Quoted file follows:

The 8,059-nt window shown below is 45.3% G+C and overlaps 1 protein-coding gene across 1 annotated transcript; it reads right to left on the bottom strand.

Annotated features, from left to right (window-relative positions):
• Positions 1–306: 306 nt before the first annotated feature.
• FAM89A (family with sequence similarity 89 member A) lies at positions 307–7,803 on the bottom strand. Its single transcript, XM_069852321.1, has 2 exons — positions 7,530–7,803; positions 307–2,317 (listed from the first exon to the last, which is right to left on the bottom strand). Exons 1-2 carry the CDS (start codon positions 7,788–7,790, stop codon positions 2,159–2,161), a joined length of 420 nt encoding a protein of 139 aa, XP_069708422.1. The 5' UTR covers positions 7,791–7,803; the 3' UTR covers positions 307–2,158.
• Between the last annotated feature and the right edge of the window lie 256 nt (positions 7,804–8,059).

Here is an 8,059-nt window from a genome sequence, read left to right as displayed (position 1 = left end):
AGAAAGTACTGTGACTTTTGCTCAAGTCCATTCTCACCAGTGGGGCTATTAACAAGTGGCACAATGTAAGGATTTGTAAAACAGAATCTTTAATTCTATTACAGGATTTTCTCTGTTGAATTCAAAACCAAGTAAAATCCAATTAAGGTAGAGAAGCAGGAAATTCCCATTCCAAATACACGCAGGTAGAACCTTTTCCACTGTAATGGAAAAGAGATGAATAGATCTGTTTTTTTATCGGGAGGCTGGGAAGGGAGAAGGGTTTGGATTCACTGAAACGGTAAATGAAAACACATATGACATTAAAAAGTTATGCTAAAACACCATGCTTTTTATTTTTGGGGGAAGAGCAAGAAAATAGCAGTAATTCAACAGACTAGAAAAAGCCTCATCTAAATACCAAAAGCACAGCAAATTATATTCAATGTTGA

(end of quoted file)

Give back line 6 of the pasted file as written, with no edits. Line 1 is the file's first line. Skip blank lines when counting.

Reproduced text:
Here is an 8,059-nt window from a genome sequence, read left to right as displayed (position 1 = left end):